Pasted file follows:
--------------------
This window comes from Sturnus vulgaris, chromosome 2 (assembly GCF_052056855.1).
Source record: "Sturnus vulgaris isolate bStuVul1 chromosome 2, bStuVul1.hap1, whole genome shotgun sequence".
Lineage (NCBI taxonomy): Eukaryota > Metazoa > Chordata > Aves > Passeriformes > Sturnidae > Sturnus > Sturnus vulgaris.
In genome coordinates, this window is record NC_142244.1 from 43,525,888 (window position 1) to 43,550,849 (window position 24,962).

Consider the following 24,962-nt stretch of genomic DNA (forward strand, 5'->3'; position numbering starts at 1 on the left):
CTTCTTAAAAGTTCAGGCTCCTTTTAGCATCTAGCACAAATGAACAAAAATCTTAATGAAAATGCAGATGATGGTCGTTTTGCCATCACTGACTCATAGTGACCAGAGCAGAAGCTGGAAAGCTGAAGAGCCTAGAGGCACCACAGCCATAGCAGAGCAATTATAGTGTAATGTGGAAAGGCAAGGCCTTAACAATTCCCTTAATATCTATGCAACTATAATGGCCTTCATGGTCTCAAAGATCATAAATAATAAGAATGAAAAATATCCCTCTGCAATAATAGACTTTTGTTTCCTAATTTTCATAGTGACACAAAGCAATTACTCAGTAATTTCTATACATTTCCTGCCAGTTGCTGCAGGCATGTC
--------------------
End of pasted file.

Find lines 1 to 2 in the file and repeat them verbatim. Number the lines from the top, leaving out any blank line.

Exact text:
This window comes from Sturnus vulgaris, chromosome 2 (assembly GCF_052056855.1).
Source record: "Sturnus vulgaris isolate bStuVul1 chromosome 2, bStuVul1.hap1, whole genome shotgun sequence".